In the nineteenth century, Western powers saddled non-Western states with a variety of unequal arrangements, from fixed tariffs and extraterritoriality to formal colonization. The 1858 Treaty of Amity and Commerce between the United States and Japan marked the inclusion of Japan into the unfortunate side of this equation. Japanese nationalists protested the insults against their national sovereignty and led the forces which overthrew the Tokugawa regime. The prevention of further loss of sovereignty and the revision of the unequal treaties remained the new Meiji government's most pressing issues for the next twenty years. Leading their list of goals was the need to strengthen the military in order to withstand future Western impositions. They studied the organizations and techniques of Western governments and militaries, and they modeled their own institutions on them. Thus the Meiji government was born in an imperialistic milieu, and their primary models were the world's leading imperialistic states. It is not surprising, therefore, that the Japanese government would created its own empire as soon as it was able.
Early in the Meiji period, the Japanese government consolidated its hold on the peripheral islands of the Japanese archipelago: Hokkaidō (Ezo), the Ryūkyū Islands, and the Bonin Islands. By the end of the seventeenth century, Ezo and Ryūkyū fell under the control of Japanese domains, but throughout the entire Tokugawa period they were still considered foreign entities, and the native populations there were not considered fully Japanese. The Tokugawa regime had entrusted the Matsumae domain with control of Hokkaidō. While most of the island was reserved for exclusive Ainu habitation, in practice Japanese fishers and merchants established outposts throughout the coastal areas, which they began to populate permanently in the 1840s. In 1869, Ezo was incorporated into the new state as "Hokkaidō" (North Seas District). According to David Howell, "After the Meiji state came to power it immediately launched a vigorous program of agricultural and industrial development. The assimilation of the Ainu was an integral aspect of that policy." (Howell 1994, 91) The Meiji regime tried to wipe out markers of Ainu ethnicity (earrings and tattoos, for example) and prohibited the Ainu from practicing their religion or hunting in their ancestral hunting-grounds. In 1899, the state enacted the "Law for the Protection of Former Hokkaidō Aborigines," which removed land from communal control, thereby forcing the Ainu to become petty farmers. Japanese assimilation policies not only dispossessed the Ainu, they destroyed nearly all indicators of Ainu cultural and ethnic identity.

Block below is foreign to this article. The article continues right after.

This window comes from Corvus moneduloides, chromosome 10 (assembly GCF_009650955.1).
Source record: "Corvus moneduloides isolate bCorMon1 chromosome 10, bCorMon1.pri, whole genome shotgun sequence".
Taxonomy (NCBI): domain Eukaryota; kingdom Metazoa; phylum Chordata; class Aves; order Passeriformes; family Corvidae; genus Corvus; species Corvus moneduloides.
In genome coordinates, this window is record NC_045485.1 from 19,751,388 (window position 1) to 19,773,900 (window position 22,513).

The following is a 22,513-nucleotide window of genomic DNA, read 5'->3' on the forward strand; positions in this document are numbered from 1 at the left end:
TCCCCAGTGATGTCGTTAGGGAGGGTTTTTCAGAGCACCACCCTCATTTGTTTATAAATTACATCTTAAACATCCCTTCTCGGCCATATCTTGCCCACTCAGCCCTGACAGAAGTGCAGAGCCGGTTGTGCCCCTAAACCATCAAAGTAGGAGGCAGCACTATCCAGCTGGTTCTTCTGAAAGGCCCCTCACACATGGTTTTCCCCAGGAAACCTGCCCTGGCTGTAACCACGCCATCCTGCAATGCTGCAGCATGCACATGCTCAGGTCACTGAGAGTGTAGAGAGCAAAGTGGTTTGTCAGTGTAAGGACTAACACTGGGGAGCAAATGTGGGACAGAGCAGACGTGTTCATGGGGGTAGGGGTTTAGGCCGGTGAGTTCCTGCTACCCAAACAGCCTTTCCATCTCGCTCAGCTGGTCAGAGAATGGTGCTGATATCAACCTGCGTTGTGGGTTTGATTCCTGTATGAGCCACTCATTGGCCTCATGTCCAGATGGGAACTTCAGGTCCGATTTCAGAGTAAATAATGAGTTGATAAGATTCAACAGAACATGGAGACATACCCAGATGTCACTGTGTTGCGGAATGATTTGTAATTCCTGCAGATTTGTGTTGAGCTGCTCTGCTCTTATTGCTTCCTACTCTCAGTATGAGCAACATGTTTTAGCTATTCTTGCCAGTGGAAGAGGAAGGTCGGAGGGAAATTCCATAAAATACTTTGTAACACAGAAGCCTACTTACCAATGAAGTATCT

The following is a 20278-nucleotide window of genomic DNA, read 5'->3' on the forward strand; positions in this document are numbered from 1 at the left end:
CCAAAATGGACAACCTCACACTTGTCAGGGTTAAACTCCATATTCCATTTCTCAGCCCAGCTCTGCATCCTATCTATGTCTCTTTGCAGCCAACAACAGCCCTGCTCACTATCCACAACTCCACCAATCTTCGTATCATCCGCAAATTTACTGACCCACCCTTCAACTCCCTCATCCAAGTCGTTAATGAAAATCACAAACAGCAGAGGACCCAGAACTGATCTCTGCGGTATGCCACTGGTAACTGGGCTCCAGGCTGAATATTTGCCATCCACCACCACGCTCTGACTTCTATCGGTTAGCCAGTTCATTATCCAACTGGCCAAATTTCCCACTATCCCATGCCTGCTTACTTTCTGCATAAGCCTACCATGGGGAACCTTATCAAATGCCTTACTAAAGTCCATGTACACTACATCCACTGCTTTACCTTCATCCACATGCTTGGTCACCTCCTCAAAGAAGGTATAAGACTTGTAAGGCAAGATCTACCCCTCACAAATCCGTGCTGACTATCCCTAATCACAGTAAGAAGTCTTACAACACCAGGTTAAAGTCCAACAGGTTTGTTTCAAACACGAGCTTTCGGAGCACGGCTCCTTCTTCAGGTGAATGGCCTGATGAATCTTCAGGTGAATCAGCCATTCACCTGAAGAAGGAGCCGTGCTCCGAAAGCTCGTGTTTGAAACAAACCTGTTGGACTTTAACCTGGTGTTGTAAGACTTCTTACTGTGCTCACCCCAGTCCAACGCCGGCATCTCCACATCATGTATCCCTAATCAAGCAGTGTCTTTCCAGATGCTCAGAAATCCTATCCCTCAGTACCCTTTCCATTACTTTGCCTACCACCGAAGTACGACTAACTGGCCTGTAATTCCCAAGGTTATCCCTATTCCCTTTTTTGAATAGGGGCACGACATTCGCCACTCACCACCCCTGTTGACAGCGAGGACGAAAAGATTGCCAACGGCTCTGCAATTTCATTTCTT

The Ryūkyū Kingdom was formed in the early fifteenth century on a chain of islands stretching from the southwest of Japan to the northeast of Taiwan. The largest of the islands was named "Okinawa." The islands were populated by peoples who spoke a language closely related to Japanese, although they were also greatly influenced by Chinese culture. Although the Ryūkyū kings sent tribute to the Ming and Qing courts in China, in the seventeenth century the kingdom came under the domination of the Satsuma domain of southern Kyūshū. The Tokugawa regime used the Ryūkyū kingdom as an intermediary in trade with China. Neither the Ryūkyū Kingdom nor China were strong enough to resist the demands of the assertive Meiji government. In 1879, the last Ryūkyū king was forced to abdicate, and the Ryūkyū Kingdom became Okinawa Prefecture. The Meiji government, which had already offended the Qing court by declaring sovereignty over a Chinese tributary state, initially was hesitant to cause further tension by pushing an assimilation policy like that in Hokkaidō. Japan's victory over the Qing in the late 1890s (Sino-Japanese War), however, removed Japanese inhibitions, and in 1899 the government passed the "Okinawa Prefecture Land Reorganization Law." As in Hokkaidō, the law replaced communal with private land ownership.